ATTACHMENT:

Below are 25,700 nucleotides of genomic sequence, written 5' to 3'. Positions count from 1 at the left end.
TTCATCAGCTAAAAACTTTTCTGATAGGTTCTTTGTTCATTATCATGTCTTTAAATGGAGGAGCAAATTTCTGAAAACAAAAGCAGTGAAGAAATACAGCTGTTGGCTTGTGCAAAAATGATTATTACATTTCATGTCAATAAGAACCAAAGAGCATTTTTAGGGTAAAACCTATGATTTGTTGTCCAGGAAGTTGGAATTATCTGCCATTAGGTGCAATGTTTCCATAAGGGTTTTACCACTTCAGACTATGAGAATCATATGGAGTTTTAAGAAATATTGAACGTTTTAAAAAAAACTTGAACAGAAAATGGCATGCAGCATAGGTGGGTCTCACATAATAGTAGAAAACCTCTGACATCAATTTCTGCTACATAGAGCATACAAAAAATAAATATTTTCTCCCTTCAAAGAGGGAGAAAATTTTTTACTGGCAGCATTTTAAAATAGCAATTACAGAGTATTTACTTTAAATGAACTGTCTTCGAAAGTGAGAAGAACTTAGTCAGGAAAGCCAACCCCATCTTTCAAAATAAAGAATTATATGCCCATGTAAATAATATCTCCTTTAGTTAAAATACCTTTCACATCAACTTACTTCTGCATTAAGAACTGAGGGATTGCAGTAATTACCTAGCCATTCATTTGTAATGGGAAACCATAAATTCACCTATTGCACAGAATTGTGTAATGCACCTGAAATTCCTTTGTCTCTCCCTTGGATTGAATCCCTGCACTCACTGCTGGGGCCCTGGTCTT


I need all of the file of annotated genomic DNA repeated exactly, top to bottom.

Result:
Below are 25,700 nucleotides of genomic sequence, written 5' to 3'. Positions count from 1 at the left end.
TTCATCAGCTAAAAACTTTTCTGATAGGTTCTTTGTTCATTATCATGTCTTTAAATGGAGGAGCAAATTTCTGAAAACAAAAGCAGTGAAGAAATACAGCTGTTGGCTTGTGCAAAAATGATTATTACATTTCATGTCAATAAGAACCAAAGAGCATTTTTAGGGTAAAACCTATGATTTGTTGTCCAGGAAGTTGGAATTATCTGCCATTAGGTGCAATGTTTCCATAAGGGTTTTACCACTTCAGACTATGAGAATCATATGGAGTTTTAAGAAATATTGAACGTTTTAAAAAAAACTTGAACAGAAAATGGCATGCAGCATAGGTGGGTCTCACATAATAGTAGAAAACCTCTGACATCAATTTCTGCTACATAGAGCATACAAAAAATAAATATTTTCTCCCTTCAAAGAGGGAGAAAATTTTTTACTGGCAGCATTTTAAAATAGCAATTACAGAGTATTTACTTTAAATGAACTGTCTTCGAAAGTGAGAAGAACTTAGTCAGGAAAGCCAACCCCATCTTTCAAAATAAAGAATTATATGCCCATGTAAATAATATCTCCTTTAGTTAAAATACCTTTCACATCAACTTACTTCTGCATTAAGAACTGAGGGATTGCAGTAATTACCTAGCCATTCATTTGTAATGGGAAACCATAAATTCACCTATTGCACAGAATTGTGTAATGCACCTGAAATTCCTTTGTCTCTCCCTTGGATTGAATCCCTGCACTCACTGCTGGGGCCCTGGTCTT